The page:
Topics related to the internal workings of FTIR have been discussed time and again in the FTIR TALK LETTER, and this issue addresses the topic of mirrors used inside an FTIR.


1. Why is a mirror used instead of a lens?

In instruments that use light, like an FTIR, it is necessary to process light in various ways, such as focusing it or forcing its rays to travel in parallel. You may think of lenses as objects used for these purposes. Everyone has probably had the experience of using a magnifying glass to scorch a piece of paper by focusing the sun's rays at one point on the paper. In a camera, one of the most familiar devices which rely on light, multiple lenses are combined to form an image on the film (these days, most likely on a solid state image sensor like a CCD) of the picture we want to take. However, it is difficult to use a lens in an FTIR.

In order for a lens to be applicable in an FTIR, that lens must satisfy the following conditions.


Have a wide wavelength range for transmission of infrared light, and be made of material that does not show large absorption within that range


Have a refractive index that is not too large


Be easy to fabricate


Be relatively inexpensive


Be environmentally-resistant

Up to now, a material that satisfies all the properties of (1) to (5) has not yet been developed. For example, an optical element known as a beam splitter is used inside the FTIR interferometer, and the material used for this is generally potassium bromide (KBr). This potassium bromide satisfies the conditions of (1) and (2), but because it is deliquescent (property of a crystal in air that takes in water and dissolves), it must be used in a low-humidity environment. Therefore, there is a problem with respect to environmental resistance, that is, condition (5).
On the other hand, the material calcium fluoride (CaF2) is excellent with respect to conditions (2), (3), and (4). However, the range within which it transmits infrared light is narrow, barely transmitting any infrared light in the region referred to as the fingerprint region below 1000 cm-1. Thus, its application is restricted.
Due to these factors, elements through which light must pass through, like lenses and prisms, are not used in FTIR, while mirrors, which reflect light, are used.

2. Types of Mirrors

The following types of mirrors are used to fulfill the roles of lenses and prisms in the FTIR.

Figure 1 Plane Mirror

Figure 1 Plane Mirror

1) Plane mirror
As its name indicates, this is a mirror with a planar (flat) reflective surface. It is used to reflect light in a desired direction.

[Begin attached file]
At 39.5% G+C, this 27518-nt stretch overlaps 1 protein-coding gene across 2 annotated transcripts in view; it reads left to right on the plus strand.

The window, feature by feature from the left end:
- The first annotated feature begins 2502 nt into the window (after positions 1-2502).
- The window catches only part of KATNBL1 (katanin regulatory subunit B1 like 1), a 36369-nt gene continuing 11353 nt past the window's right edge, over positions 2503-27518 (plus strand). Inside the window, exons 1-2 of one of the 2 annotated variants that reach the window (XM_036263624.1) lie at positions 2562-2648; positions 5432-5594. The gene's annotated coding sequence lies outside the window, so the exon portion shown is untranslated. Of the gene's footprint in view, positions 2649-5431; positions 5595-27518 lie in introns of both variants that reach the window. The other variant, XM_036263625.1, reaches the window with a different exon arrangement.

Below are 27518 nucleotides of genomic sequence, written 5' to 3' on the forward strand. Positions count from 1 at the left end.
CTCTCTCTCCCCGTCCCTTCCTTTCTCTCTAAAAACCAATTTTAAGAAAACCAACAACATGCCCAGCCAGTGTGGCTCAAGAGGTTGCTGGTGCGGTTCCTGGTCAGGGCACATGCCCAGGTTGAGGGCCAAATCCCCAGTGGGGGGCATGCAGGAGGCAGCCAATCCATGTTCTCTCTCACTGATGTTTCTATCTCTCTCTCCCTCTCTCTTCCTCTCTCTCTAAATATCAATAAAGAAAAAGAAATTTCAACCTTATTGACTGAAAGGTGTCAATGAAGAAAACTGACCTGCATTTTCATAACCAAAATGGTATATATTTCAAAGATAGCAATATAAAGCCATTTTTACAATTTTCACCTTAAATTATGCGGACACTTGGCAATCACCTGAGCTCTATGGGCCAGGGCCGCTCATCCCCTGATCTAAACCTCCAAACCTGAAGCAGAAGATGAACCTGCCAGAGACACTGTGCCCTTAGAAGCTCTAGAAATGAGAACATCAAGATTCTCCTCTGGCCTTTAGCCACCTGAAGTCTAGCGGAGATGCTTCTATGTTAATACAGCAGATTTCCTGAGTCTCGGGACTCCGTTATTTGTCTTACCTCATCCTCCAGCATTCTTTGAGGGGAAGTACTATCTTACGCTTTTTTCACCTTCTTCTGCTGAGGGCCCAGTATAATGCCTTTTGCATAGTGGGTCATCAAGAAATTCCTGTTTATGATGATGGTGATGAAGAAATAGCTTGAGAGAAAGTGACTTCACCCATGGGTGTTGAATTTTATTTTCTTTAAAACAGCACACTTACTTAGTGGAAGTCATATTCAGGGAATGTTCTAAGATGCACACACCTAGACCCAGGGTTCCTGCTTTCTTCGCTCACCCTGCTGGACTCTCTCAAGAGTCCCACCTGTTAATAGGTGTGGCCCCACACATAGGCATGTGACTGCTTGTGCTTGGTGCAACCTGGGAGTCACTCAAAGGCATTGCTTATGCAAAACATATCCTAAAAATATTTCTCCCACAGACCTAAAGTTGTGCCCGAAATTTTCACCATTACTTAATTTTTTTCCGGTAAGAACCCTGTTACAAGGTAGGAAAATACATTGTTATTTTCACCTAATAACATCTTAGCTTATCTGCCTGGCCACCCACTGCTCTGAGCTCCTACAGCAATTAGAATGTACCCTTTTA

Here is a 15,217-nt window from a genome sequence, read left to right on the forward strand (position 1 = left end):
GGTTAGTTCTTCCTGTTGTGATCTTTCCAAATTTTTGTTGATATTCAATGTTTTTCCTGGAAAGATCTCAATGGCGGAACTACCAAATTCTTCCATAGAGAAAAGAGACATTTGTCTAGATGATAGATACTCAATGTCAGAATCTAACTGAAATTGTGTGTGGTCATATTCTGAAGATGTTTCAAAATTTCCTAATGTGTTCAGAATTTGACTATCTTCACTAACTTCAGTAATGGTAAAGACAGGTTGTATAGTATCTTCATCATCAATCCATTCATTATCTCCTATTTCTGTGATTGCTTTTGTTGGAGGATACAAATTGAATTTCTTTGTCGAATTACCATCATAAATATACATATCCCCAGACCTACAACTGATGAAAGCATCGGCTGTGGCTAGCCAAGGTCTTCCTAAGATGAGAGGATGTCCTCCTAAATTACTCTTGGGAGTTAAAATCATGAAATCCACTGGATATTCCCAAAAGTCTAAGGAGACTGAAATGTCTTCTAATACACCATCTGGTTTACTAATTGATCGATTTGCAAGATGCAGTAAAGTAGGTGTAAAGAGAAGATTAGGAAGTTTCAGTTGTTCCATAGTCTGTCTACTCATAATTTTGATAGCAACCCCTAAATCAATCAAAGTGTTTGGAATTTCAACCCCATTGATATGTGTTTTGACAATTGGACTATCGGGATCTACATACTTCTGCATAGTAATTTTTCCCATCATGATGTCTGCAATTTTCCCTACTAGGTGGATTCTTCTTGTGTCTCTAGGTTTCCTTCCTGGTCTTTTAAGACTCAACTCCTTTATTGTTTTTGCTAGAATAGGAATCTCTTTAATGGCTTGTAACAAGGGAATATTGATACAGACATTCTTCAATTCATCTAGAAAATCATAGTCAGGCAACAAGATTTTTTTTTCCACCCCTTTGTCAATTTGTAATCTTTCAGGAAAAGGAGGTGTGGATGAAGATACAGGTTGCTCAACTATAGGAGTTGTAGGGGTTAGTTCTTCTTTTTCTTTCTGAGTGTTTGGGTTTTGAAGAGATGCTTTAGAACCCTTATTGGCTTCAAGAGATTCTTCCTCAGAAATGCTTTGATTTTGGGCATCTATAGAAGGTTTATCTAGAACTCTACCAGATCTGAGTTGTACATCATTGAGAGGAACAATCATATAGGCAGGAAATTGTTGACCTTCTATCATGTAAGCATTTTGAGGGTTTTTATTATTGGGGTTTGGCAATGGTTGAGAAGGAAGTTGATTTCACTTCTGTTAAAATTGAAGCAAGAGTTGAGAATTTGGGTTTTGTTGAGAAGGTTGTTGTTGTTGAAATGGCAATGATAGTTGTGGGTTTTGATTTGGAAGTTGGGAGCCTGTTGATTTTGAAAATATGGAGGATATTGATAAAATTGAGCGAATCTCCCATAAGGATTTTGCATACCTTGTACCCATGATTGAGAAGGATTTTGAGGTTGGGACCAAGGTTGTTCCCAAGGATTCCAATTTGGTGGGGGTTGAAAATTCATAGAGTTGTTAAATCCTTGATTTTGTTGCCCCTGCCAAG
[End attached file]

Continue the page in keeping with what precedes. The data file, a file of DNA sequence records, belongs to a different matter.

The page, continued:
Figure 2 Principle of Spherical Mirror

Figure 2 Principle of Spherical Mirror

2) Spherical mirror
This mirror uses part of the spherical surface as the reflection surface. Because there is point symmetry with respect to the center of the spherical surface, characteristically equal light can be created in any arbitrary direction.

(Distance to center of the sphere surface is d. Light from point a, at distance d from the sphere surface, is reflected by the spherical mirror. An image the same as a is created at point b, separated from the sphere surface by distance d.)

Figure 3 Principle of Parabolic Mirror

Figure 3 Principle of Parabolic Mirror

3) Parabolic mirror
A mirror with a curved surface described by the rotation of a parabola expressed as y = ax2 around axis y is a parabolic mirror. With a parabolic mirror, parallel incident light rays, illustrated by the arrows below, are concentrated at a single point. Therefore, it is used to focus parallel light rays to a single point, and to reflect light from a single point as parallel rays.

(Parallel light, as illustrated by the arrows, is reflected and focused at point b.)

Figure 4 Principle of Ellipsoidal Mirror

Figure 4 Principle of Ellipsoidal Mirror

4) Ellipsoidal mirror
A mirror with a portion of the curved surface described by the rotation of an ellipsoid expressed as x2/a2+y2/b2 = 1 around axis y is an ellipsoidal mirror. There are 2 focal points on an ellipsoid surface, such that when light is irradiated from either of the points, it is focused on the position of the other focal point, and this is the property that is exploited.
Specifically, it is used in the FTIR to refocus light that has been collected in the sample compartment on the infrared detector.

(Light irradiated from focal point b is concentrated at focal point a.)

3. Conclusion

Here we introduced and discussed the use of the mirror in FTIR. In the Shimadzu FTIR, the infrared light can be taken out as parallel light from the side of the instrument. When we customize specialized attachments to conduct measurement using this parallel light, we use some of the mirrors explained above in combination.